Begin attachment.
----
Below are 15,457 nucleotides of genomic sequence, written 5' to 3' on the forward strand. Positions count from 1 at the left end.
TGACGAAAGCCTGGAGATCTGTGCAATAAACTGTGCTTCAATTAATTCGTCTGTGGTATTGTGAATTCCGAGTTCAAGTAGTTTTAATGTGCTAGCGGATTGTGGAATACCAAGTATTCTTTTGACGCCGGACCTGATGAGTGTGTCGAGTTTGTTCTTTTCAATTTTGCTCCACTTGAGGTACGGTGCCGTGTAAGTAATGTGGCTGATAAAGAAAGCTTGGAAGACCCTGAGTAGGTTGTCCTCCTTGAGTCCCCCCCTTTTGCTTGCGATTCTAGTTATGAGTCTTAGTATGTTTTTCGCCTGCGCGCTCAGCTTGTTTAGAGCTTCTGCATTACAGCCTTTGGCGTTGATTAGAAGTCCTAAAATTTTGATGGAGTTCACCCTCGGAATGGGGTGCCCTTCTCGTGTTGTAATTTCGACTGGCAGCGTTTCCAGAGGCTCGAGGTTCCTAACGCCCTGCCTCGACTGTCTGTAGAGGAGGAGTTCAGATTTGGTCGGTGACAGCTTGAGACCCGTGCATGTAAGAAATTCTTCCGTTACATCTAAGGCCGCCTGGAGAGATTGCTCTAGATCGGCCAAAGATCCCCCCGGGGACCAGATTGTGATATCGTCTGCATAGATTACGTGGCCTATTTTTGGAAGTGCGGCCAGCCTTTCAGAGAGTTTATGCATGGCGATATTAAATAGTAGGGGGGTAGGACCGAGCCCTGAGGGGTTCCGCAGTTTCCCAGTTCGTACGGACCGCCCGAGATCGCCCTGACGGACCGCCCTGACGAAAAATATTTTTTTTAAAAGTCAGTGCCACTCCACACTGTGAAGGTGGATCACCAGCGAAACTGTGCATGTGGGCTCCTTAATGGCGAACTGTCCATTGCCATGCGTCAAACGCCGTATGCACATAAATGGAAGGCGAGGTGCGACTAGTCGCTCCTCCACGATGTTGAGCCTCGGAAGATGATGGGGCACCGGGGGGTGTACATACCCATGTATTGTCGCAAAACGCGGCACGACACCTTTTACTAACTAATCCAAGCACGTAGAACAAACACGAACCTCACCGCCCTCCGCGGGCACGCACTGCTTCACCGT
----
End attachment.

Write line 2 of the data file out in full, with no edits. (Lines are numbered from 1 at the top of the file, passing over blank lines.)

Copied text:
TGACGAAAGCCTGGAGATCTGTGCAATAAACTGTGCTTCAATTAATTCGTCTGTGGTATTGTGAATTCCGAGTTCAAGTAGTTTTAATGTGCTAGCGGATTGTGGAATACCAAGTATTCTTTTGACGCCGGACCTGATGAGTGTGTCGAGTTTGTTCTTTTCAATTTTGCTCCACTTGAGGTACGGTGCCGTGTAAGTAATGTGGCTGATAAAGAAAGCTTGGAAGACCCTGAGTAGGTTGTCCTCCTTGAGTCCCCCCCTTTTGCTTGCGATTCTAGTTATGAGTCTTAGTATGTTTTTCGCCTGCGCGCTCAGCTTGTTTAGAGCTTCTGCATTACAGCCTTTGGCGTTGATTAGAAGTCCTAAAATTTTGATGGAGTTCACCCTCGGAATGGGGTGCCCTTCTCGTGTTGTAATTTCGACTGGCAGCGTTTCCAGAGGCTCGAGGTTCCTAACGCCCTGCCTCGACTGTCTGTAGAGGAGGAGTTCAGATTTGGTCGGTGACAGCTTGAGACCCGTGCATGTAAGAAATTCTTCCGTTACATCTAAGGCCGCCTGGAGAGATTGCTCTAGATCGGCCAAAGATCCCCCCGGGGACCAGATTGTGATATCGTCTGCATAGATTACGTGGCCTATTTTTGGAAGTGCGGCCAGCCTTTCAGAGAGTTTATGCATGGCGATATTAAATAGTAGGGGGGTAGGACCGAGCCCTGAGGGGTTCCGCAGTTTCCCAGTTCGTACGGACCGCCCGAGATCGCCCTGACGGACCGCCCTGACGAAAAATATTTTTTTTAAAAGTCAGTGCCACTCCACACTGTGAAGGTGGATCACCAGCGAAACTGTGCATGTGGGCTCCTTAATGGCGAACTGTCCATTGCCATGCGTCAAACGCCGTATGCACATAAATGGAAGGCGAGGTGCGACTAGTCGCTCCTCCACGATGTTGAGCCTCGGAAGATGATGGGGCACCGGGGGGTGTACATACCCATGTATTGTCGCAAAACGCGGCACGACACCTTTTACTAACTAATCCAAGCACGTAGAACAAACACGAACCTCACCGCCCTCCGCGGGCACGCACTGCTTCACCGT